the yarn museum   Gallery/Spin Challenge #7 Poor Little Critter May 2008
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(Please take the following in the humorous spirit, albeit, possibly black humor, that it is meant.) :)

Pluckyfluff issued the following spinning challenge in her blog, and the submissions appear below. Participants had until 5.7 to spin a yarn and make a critter (see details below.) Congratulations to Eva/Atomheart, voted the winner!

For the full version of how this challenge came to be, read Lexi's blog entry.

Challenge #7- Poor Little Critter
The Reanimater Series!!

(if you haven't heard the song Poor Little Critter on the Road by The Knitters, you have to go get it and listen to it on repeat the entire time you work on this project.) Here's a sample of the lyrics:
Poor little critter on the road
where were you tryin' to go?
life's got a bucket full of woe for
the poor little critter on the road

Parameters:
For this challenge you need to pick a critter, any kind of critter, (but one that ends up as road kill will be easier for your research) and spin a yarn version of the critter as roadkill. So...the yarn can't be the live happy fluffy version of the critter (that comes later). It needs to be the version that is stuck to the shoulder of the 405, know what I mean?

After you spin the critter-as-roadkill yarn, you will turn around and try and knit/crochet the critter back together! Bring it back! Put its face back on, its tail in place, its feet (if you can find all of them) back on the legs. It's a hard task, but just do the best you can to re-animate the little guy. Then stuff it and submit pictures of it to the Yarn Museum. Bringing a critter back to life is a tall order, so this will be a lucky 13 day challenge!

The Winner of this challenge will receive Pluckyfluff's Critter as a prize.*
(*Pluckyfluff, Pluckyfluff1/blog and www.pluckyfluff.com are not responsible for any physical or psychological harm that may be incurred from contact with a reanimated critter. 1 in 200 subjects have reported strange and unpredictable behavior after reanimation resulting in bloating, skin irritation and in rare cases, death.)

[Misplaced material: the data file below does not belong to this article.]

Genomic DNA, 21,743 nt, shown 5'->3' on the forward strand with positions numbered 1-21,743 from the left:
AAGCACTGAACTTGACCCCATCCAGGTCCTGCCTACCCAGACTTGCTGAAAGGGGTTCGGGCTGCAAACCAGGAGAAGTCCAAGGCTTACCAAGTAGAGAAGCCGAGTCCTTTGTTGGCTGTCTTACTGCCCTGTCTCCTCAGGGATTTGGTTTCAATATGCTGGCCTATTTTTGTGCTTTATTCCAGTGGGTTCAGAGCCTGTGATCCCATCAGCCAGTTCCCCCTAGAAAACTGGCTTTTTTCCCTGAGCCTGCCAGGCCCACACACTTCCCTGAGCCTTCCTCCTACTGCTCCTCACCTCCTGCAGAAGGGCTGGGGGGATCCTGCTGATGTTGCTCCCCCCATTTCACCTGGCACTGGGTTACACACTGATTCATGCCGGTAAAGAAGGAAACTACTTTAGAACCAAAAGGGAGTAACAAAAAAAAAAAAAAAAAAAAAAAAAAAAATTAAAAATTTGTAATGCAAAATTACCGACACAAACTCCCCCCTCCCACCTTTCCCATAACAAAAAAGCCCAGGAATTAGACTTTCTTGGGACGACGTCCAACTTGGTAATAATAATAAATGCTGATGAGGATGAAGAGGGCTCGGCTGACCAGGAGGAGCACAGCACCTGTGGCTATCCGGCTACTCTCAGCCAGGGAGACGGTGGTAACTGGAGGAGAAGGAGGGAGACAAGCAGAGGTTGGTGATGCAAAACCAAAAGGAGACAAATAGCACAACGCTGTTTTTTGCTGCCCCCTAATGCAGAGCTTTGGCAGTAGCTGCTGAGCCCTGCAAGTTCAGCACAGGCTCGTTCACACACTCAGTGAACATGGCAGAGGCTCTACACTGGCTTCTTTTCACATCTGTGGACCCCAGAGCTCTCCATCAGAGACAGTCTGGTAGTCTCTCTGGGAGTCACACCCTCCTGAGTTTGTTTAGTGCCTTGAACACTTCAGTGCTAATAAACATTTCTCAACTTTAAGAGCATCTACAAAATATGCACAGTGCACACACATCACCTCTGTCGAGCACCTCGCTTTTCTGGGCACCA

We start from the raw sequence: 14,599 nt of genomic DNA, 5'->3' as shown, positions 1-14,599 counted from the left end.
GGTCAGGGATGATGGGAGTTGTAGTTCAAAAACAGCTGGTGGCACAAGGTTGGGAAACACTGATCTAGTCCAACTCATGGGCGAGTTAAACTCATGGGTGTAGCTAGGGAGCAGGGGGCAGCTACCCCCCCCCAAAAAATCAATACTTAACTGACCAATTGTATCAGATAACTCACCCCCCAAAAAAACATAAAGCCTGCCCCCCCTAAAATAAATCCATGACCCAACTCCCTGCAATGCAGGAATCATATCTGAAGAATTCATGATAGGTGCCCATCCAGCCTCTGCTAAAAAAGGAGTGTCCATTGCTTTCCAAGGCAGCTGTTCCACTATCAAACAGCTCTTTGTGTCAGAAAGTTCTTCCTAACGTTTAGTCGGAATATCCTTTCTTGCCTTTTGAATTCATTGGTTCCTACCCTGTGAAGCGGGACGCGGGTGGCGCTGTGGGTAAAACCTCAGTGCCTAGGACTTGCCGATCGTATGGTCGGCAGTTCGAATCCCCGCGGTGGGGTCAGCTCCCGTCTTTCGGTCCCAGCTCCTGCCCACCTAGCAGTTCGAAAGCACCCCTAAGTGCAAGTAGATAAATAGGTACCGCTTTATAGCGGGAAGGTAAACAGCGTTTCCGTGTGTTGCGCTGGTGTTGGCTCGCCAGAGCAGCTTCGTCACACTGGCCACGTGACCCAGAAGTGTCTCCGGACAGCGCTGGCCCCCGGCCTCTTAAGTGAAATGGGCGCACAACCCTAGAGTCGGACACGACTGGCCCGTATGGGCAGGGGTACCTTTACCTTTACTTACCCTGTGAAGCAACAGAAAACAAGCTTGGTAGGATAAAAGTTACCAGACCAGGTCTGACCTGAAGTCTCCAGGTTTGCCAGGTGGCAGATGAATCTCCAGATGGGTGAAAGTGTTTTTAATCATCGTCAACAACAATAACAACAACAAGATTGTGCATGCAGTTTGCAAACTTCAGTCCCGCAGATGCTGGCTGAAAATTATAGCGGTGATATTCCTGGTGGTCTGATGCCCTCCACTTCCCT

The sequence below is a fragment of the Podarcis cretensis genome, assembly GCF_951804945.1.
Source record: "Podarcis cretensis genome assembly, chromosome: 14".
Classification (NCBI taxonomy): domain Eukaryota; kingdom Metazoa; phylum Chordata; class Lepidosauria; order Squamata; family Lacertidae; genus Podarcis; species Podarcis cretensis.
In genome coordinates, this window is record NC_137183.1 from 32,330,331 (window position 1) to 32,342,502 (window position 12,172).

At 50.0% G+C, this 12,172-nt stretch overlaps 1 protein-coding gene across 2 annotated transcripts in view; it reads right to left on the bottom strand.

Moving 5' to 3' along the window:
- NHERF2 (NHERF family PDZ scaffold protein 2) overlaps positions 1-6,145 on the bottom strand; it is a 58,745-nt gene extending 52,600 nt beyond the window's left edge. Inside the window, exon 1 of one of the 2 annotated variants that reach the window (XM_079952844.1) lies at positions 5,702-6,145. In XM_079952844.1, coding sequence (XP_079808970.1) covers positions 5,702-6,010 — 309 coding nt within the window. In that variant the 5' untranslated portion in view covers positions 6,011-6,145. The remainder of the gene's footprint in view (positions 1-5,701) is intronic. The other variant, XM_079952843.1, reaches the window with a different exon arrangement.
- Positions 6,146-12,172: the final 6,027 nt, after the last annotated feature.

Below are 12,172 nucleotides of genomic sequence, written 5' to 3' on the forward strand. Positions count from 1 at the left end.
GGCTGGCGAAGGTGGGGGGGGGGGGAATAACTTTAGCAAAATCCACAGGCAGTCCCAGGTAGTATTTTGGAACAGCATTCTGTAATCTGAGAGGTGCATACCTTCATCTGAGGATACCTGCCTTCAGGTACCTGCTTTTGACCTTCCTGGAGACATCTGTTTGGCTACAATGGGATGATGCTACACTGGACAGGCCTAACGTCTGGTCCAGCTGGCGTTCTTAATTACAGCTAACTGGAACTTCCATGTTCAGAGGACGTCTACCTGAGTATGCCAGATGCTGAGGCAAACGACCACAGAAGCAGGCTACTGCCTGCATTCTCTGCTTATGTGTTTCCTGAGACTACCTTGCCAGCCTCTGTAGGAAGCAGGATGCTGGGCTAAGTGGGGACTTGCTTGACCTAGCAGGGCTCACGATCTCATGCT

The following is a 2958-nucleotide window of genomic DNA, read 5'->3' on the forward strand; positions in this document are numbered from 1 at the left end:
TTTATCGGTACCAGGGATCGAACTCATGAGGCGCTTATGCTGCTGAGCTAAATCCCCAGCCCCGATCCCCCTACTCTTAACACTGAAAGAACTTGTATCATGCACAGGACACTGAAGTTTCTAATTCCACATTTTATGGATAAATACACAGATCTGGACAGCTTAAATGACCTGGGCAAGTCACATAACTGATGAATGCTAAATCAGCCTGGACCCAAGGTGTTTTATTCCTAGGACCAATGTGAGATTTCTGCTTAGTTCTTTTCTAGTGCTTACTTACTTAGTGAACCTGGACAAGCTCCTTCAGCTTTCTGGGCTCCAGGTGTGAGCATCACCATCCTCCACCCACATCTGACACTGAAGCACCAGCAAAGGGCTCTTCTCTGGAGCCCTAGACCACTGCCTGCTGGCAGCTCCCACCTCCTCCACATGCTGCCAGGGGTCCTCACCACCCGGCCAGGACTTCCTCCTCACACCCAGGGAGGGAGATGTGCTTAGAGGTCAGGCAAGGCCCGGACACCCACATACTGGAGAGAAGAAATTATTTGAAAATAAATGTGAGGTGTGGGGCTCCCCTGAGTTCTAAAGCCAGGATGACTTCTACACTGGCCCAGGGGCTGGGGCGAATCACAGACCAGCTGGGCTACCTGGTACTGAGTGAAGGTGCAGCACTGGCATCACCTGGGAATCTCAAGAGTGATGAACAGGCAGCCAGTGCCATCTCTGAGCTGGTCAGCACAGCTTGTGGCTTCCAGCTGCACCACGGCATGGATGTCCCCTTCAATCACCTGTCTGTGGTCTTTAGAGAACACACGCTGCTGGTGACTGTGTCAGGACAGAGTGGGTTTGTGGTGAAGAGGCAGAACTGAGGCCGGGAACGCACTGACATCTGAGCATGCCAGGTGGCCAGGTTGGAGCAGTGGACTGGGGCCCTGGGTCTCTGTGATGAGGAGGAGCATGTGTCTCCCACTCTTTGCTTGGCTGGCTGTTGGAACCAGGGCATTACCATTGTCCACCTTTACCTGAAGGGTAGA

The Reanimater Series
Deadline Weds. May 7th/passed

please include pictures of:
1) the type of critter you're re-animating (just pull an example off the web)
2) your materials
3) the finished yarn
4) the re-animated critter


           


    Pluckyfluff"s critter + beginning materials...for more pix, see her description.              
    handspun yarn/yarnmuseum.com              
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    See Lexi's descriptions of Squirrel 1 and Squirrel 2              
                   
    Guttersnipe/Guttersnipe Yarns

I first wanted to do a raccoon, but my partner hates raccoons and although happy to see one as road kill did not want one reanimated. So I did a squirrel. I spun in sticks and bits of gravel. Most of which fell out but the final product. I stuffed the critter with the yarn indicating the tire marks. He isn't pretty, but maybe road kill isn't supposed to be brought back from the bed. I included a pic of the yarn as road kill chili because where I grew up that's the closest most road kill go to being reanimated.
             
   

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Eva/AtomHeart

"SealTIN aka: Beater"

I chose to use a beaten seal pup for my poor critter. This little guy hadn't had a chance to swim or eat a fish before he was beat down and skinned for his fur. But he has had a second chance. I found him discarded in the sea and pulled him out and reclaimed his bloody white coat from a drunk fisherman, who had fallen asleep.
Slowly I repaired him, stitch by stitch. His fur is somewhat reattached but I haven't been able to stop the bleeding from his mouth. My son has decided he dosen't mind, and has adopted him for his own. SealTIN was the lucky one, he got another chance. 300,000 seal pups this year weren't so lucky. They were a part of the worlds largest marine mammal hunt last month.

Materials: white mill end wool, black Merino bits, red Cotswold, Romney and pure white bamboo.

             
   

             
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    Linda Scharf/Stoneleafmoon

Started out thinking of skunks, mostly because I see a lot of them, and also because I had this gorgeous white tipped black Navajo Churro. Finished the yarn before vacation, and thought I had all the time in the world to finish it, got home, got all my dates mixed up. The skunk had a premature death, then a premature re-animation, when I posted the unfinished version earlier today. My little cat was sitting outside watching me take pictures of the creature, and I could tell she was having deeply existential thoughts, wondering if that's how she, too came to exist.
             
                 
    Materials used: Navajo Churro, silk noils, remnants of one of my first handspun yarns (good for intestines!), felt fragments, mohair and marabou.
             
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